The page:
Working-class Osceola County can’t afford to ignore politics, presidential election

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Teri Dudley of Reed City’s Dairy Depot smiles after the proposed rezoning was denied by the local planning commission on Feb. 5.

Lauretta Sha

Teri Dudley of Reed City’s Dairy Depot smiles after the proposed rezoning was denied by the local planning commission on Feb. 5.

Editor’s note: This is the 4th in a series of election year county profiles in collaboration with the MSU Journalism School, American Communities Project, Detroit Free Press and Capital News Service.

Capital News Service

REED CITY — In working-class Osceola County, 64-year-old ice cream server Teri Dudley recently found herself in the center of her community’s battle to protect its legacy.

Dudley had worked at Reed City’s ice cream parlor, the Dairy Depot, for 40 years. Last June, its owner was approached by land developers who offered to relocate it to build an unnamed retail store in its place. After some digging, city residents discovered the developers wanted to construct a Dollar General, the second in the city.

The Depot is a landmark for community residents and visitors — few wanted to see it replaced. 

Dudley was one of over 40 residents who voiced concerns about the project at the city planning commission’s Feb. 5 meeting where commissioners would vote on the project’s approval.

On the night of the meeting, the crowd exceeded the capacity of city hall, forcing officials to relocate the meeting to the nearby fire station.

Then the crowd went silent as Dudley approached the podium.

“When I found out about this, I didn’t know if I had a job this year or not, and I planned on working a couple more years before I retired,” she said, her voice cracking and eyes tearing. “I see kids come there that were really little. Now, they’re 37 years old and a lot of them recognize me from all those years ago.”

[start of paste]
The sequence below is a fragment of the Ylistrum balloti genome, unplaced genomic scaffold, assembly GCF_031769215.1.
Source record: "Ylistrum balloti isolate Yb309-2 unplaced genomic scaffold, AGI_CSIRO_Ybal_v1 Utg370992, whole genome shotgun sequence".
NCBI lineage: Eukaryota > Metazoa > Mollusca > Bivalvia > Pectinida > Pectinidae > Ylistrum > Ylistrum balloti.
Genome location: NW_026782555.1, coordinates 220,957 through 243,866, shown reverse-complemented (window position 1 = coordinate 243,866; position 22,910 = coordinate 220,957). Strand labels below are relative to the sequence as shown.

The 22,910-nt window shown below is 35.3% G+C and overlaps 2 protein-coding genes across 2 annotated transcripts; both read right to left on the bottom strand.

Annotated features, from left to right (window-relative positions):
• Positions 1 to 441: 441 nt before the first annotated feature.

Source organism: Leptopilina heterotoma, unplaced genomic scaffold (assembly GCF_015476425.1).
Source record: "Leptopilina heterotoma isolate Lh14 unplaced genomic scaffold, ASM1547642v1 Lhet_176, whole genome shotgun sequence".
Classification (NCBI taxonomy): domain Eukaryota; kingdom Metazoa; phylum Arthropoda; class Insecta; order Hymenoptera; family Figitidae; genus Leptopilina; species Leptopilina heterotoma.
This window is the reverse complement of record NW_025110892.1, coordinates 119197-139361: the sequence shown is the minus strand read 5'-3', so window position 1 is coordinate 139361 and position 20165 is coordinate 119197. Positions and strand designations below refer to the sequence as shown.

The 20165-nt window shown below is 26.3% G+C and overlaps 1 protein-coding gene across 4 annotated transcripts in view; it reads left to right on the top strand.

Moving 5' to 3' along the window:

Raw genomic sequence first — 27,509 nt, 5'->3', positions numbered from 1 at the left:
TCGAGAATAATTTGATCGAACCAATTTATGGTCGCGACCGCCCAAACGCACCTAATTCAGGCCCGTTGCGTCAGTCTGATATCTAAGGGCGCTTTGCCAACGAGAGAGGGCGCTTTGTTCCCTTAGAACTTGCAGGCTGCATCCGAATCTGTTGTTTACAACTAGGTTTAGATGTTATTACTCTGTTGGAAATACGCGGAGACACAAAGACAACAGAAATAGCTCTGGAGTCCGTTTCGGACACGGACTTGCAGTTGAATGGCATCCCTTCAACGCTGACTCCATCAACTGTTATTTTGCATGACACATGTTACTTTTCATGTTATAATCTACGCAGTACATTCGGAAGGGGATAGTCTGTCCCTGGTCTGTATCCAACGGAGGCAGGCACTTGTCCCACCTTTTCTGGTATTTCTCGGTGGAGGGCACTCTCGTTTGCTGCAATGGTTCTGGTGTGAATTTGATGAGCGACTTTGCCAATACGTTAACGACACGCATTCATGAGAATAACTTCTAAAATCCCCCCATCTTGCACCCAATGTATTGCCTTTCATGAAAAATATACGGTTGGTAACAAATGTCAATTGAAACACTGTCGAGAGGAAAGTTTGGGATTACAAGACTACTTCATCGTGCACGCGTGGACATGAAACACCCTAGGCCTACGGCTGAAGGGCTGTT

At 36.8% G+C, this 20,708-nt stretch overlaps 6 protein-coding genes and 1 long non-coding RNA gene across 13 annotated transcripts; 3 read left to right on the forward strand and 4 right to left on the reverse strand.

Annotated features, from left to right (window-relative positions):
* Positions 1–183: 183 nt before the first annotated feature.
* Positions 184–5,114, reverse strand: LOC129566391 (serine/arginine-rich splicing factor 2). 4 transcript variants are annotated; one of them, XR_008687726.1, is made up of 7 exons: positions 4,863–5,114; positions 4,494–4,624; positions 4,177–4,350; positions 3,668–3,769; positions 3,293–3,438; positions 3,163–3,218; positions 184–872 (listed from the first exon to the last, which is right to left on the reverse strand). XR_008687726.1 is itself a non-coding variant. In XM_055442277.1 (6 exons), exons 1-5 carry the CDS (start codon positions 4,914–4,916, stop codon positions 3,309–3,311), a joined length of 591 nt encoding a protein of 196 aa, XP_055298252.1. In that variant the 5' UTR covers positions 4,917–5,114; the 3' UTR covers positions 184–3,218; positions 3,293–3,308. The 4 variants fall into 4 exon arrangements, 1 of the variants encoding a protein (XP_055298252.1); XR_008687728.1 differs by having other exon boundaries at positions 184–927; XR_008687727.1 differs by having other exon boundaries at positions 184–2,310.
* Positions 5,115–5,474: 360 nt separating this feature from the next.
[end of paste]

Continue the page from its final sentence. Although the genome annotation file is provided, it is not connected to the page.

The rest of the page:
Reed City’s fight to keep the Dairy Depot is one of many decisions reflecting the local economy and community in Osceola County, a lower-income, rural and working-class county. 

With employment rates still recovering and recent inflation, county residents can’t afford to not care about politics and the upcoming presidential election.

After further discussion with the developers, the commission unanimously denied rezoning the parcel. If another dollar store were to open in Reed City, it wouldn’t be where the Dairy Depot is.

Richard Saladin, the city manager, said providing infrastructure for new businesses and recreation is a commission focus this year.

“We have a brand-new disc golf park in Reed City,” Saladin said. “We’ve just received a $1 million grant for a pocket park, which includes a splash pad base. We put an ice skating rink up two years ago.”

Residents have wanted new developments to attract people, but some say the efforts have stagnated. Reed City Schools substitute teacher Tiffany Wygant, 39, moved there in 2018 with the prospect of change in the city. But after six years, Wygant said she hasn’t seen much change at all.